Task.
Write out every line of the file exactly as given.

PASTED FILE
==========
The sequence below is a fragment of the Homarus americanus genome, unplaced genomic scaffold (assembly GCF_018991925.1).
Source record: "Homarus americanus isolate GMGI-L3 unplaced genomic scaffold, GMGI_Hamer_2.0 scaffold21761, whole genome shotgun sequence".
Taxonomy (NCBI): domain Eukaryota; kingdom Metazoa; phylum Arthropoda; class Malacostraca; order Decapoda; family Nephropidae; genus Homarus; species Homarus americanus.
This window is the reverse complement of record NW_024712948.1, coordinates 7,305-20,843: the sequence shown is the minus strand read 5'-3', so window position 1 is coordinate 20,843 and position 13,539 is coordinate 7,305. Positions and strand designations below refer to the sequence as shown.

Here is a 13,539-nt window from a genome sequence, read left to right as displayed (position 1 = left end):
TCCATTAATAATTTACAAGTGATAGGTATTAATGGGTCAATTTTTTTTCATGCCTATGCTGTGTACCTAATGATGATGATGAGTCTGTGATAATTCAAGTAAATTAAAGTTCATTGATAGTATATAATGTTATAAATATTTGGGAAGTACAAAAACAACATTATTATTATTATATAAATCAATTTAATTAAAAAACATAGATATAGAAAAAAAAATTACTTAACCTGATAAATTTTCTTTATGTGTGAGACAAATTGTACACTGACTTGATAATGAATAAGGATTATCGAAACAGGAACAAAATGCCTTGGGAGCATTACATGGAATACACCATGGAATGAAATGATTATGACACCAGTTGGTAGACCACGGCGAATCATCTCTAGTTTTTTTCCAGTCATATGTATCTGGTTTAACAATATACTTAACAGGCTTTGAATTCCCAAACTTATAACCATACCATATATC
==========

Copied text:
The sequence below is a fragment of the Homarus americanus genome, unplaced genomic scaffold (assembly GCF_018991925.1).
Source record: "Homarus americanus isolate GMGI-L3 unplaced genomic scaffold, GMGI_Hamer_2.0 scaffold21761, whole genome shotgun sequence".
Taxonomy (NCBI): domain Eukaryota; kingdom Metazoa; phylum Arthropoda; class Malacostraca; order Decapoda; family Nephropidae; genus Homarus; species Homarus americanus.
This window is the reverse complement of record NW_024712948.1, coordinates 7,305-20,843: the sequence shown is the minus strand read 5'-3', so window position 1 is coordinate 20,843 and position 13,539 is coordinate 7,305. Positions and strand designations below refer to the sequence as shown.

Here is a 13,539-nt window from a genome sequence, read left to right as displayed (position 1 = left end):
TCCATTAATAATTTACAAGTGATAGGTATTAATGGGTCAATTTTTTTTCATGCCTATGCTGTGTACCTAATGATGATGATGAGTCTGTGATAATTCAAGTAAATTAAAGTTCATTGATAGTATATAATGTTATAAATATTTGGGAAGTACAAAAACAACATTATTATTATTATATAAATCAATTTAATTAAAAAACATAGATATAGAAAAAAAAATTACTTAACCTGATAAATTTTCTTTATGTGTGAGACAAATTGTACACTGACTTGATAATGAATAAGGATTATCGAAACAGGAACAAAATGCCTTGGGAGCATTACATGGAATACACCATGGAATGAAATGATTATGACACCAGTTGGTAGACCACGGCGAATCATCTCTAGTTTTTTTCCAGTCATATGTATCTGGTTTAACAATATACTTAACAGGCTTTGAATTCCCAAACTTATAACCATACCATATATC